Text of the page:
"So tell me, how does that make you feel?"

Know what? They'll tell you! Your characters are just itching to spew out all manner of emotional reactions to the mess you just got them in. They might even hurl insults at you. After all, you could have written them into a wonderful vacation on the beach in Mexico. Instead, you put them in this horrible situation.

In those times when I cannot provoke an emotional response from my characters, I know immediately the event really isn't that important to them. I need to reconsider. Did I miss something? Do I really need this scene? If it is necessary, what could I change to push my character's buttons?

That one question we used to joke about in college has forced me to emotionally hook my characters and my readers into what's happening with my plot. The emotion causes them to turn page after page, to connect with the characters, and to get to the last page without wanting to hurl the story against the wall.

You can do that too. So, how does that make you feel?

Reba J. Hoffman

photo by theswedish/stockxchng.com

Friday, July 8, 2011

Supporting Characters...and [shudder] calculus.

Three things I'll never forget about my high school pre-calc teacher:

1) How he only had half a thumb on one hand.

2) The way he always sang his way into the classroom.

3) The "good effort" he wrote on pretty much every test I took that semester.

Uh, yeah, “good effort.” Translation: “Obviously you have no clue what you’re doing, but I can tell by the number of eraser marks you tried. You really did.”

Truthfully, getting good grades always came pretty easily for me. Don’t know why. I’m no Einstein – though, sometimes on humid days my hair probably resembles his. But I never really struggled in school…

Until pre-calc. Seriously, unit after unit, I just couldn’t wrap my brain around…whatever it was I was supposed to be wrapping my brain around. See, even now, I can’t think of a single pre-calc concept to offer as proof that I actually took the class. Think, Mr. Rogers in a boxing ring. That's how un-adept I was at the subject. (And I love cardigan sweaters, too, so the metaphor works on more than one level!)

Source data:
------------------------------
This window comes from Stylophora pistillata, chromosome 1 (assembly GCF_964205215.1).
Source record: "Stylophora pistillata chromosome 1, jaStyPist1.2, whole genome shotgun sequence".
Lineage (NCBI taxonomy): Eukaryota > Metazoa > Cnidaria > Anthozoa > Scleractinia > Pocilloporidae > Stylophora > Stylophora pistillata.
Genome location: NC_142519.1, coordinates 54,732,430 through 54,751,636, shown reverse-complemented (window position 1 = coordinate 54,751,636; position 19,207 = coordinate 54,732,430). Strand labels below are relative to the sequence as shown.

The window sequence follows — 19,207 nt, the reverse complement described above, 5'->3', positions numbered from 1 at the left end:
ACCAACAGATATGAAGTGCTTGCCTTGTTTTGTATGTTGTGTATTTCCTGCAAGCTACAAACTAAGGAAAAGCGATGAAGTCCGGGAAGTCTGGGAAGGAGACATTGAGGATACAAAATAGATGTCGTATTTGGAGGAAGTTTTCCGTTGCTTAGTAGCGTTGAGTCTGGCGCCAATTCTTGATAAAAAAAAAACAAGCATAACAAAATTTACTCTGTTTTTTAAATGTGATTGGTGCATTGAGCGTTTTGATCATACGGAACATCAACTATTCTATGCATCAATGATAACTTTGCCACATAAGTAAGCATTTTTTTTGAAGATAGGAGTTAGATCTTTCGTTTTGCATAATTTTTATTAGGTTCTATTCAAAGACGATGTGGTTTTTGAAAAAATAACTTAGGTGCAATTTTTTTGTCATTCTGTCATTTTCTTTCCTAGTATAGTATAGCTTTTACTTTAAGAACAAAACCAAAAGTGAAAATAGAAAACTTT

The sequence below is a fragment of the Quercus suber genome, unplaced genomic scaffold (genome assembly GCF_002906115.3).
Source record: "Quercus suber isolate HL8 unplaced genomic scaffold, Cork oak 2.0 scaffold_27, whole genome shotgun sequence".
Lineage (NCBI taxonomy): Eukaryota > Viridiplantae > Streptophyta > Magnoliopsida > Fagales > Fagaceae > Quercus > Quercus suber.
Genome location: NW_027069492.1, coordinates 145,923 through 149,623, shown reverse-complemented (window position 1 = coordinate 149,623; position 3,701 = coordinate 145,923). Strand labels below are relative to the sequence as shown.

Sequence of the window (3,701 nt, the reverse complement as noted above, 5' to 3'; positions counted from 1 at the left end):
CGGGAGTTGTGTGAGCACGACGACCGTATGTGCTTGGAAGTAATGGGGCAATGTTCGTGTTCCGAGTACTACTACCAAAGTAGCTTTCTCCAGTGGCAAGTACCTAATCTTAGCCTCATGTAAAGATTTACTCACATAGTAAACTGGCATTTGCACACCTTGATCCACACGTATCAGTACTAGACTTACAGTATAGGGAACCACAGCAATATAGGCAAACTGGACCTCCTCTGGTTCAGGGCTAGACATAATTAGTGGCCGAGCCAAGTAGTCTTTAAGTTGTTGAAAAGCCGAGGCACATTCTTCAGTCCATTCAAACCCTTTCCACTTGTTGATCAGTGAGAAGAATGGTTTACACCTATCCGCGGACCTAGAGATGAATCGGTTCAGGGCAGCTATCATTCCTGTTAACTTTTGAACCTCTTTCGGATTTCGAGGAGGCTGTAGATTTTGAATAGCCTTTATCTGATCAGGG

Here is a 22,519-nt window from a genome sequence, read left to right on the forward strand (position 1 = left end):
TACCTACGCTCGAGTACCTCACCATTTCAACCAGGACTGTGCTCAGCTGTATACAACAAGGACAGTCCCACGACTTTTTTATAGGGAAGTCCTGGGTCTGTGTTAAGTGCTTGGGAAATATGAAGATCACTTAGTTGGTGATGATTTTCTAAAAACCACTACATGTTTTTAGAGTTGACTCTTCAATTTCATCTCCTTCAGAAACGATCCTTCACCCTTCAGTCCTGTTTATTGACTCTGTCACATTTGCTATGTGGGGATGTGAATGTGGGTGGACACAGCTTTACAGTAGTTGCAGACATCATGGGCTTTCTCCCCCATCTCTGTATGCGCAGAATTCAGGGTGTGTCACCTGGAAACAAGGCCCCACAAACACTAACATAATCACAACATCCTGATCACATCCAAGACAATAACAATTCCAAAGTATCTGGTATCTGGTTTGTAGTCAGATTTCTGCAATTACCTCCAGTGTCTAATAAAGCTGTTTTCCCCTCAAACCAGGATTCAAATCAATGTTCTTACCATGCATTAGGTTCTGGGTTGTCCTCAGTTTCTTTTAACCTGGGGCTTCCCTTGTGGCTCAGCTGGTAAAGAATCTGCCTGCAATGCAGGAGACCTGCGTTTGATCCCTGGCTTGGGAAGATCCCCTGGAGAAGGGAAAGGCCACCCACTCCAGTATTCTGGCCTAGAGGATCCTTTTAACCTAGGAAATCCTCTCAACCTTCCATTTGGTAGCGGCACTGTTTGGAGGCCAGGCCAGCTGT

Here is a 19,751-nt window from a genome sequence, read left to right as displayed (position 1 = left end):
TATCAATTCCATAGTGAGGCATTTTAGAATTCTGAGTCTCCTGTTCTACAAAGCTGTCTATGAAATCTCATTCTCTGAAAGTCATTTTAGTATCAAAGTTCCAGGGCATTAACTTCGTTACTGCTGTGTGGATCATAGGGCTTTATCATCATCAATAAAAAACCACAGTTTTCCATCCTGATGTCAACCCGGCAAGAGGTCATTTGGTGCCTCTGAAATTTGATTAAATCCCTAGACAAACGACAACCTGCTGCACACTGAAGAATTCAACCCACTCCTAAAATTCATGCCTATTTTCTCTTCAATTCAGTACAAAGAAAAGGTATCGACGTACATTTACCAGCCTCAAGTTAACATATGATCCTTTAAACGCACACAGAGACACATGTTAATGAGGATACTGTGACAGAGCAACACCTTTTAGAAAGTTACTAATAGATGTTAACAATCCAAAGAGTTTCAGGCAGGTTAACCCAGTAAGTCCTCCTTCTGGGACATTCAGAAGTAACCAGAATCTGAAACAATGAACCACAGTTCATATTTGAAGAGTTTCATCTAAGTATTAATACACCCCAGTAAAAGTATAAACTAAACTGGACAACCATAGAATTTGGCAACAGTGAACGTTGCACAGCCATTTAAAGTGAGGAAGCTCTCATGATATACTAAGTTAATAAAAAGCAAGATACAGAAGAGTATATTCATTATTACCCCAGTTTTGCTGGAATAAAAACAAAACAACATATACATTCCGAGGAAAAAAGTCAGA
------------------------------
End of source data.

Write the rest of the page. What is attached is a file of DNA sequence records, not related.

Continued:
And my teacher? He knew it. He caught my blank stares, completely saw through my fake nods of understanding when I’d stay after class for help. But here’s a fourth thing I’ll never forget about him:

I’ll never forget the day he looked me in the eye and said, “Melissa, don’t take calculus next year.”

I think I did a simultaneous sigh-and-laugh thing that came out a snort. “Gotcha, you’re saying I’m not smart enough.”

“No,” he replied. “I’m saying you’re not a math person. You’re creative. You’re a writer. So don’t go banging your head, trying to grasp something not meant for you. Be who you are.”

His words, heavy with wisdom, deserve unpacking in a blog post all their own. But today, as I look back, I realize what an amazing “supporting character” that teacher was in my life story at that time.  He didn’t show up on every “page.” His only “scene" was a meager 45 minutes a few times a week. But as he impacted one aspect of my life – my academic life – he enriched my overall life story.

Supporting characters in our WIPs need to do the same thing. Whether they show up in 12 scenes or 40, whether they’re tied into the main plot, a subplot or layer, they need to add to the entire story. In many cases, they will fill a hole in a main character’s life, play a role vital to the lead’s journey.

Or they may do the opposite of what my teacher did. They may contribute to the lead's undoing. They may stand in the way of the hero’s noble quest, rip apart the heroine’s greatest dream, propel the POV character into the blackest of black moments.

Either way, when well-written these supporting characters add depth and dimension to our stories and especially to our hero/heroines.

Probably I should end this blog post here. Or list some well-known, well-written or well-played supporting characters. Or provide tips for writing supporting characters.

Instead, I can’t help but come full circle and reflect for a moment: I have so many incredible “supporting characters” in my life. Some are constant – like my family and best friends. Others, like my pre-calc teacher, show up only for a season. But each one contributes to my life story in their own, unique way.

And I have to ask myself, in whose life am I a supporting character? And how could I be a more active, intentional supporting character in the lives of those around me?

How easy it is to think of myself only as the main character in my own story. But oh how the landscape of our lives broaden when we see ourselves as a supporting character in dozens, hundreds, maybe thousands of lives. That's a story I want to live.

Let’s chat! Who is one of your favorite supporting characters in any book or movie? And for those feeling reflective: Who has been a supporting character in your life? In whose life do you want to fulfill a supporting role?

Melissa Tagg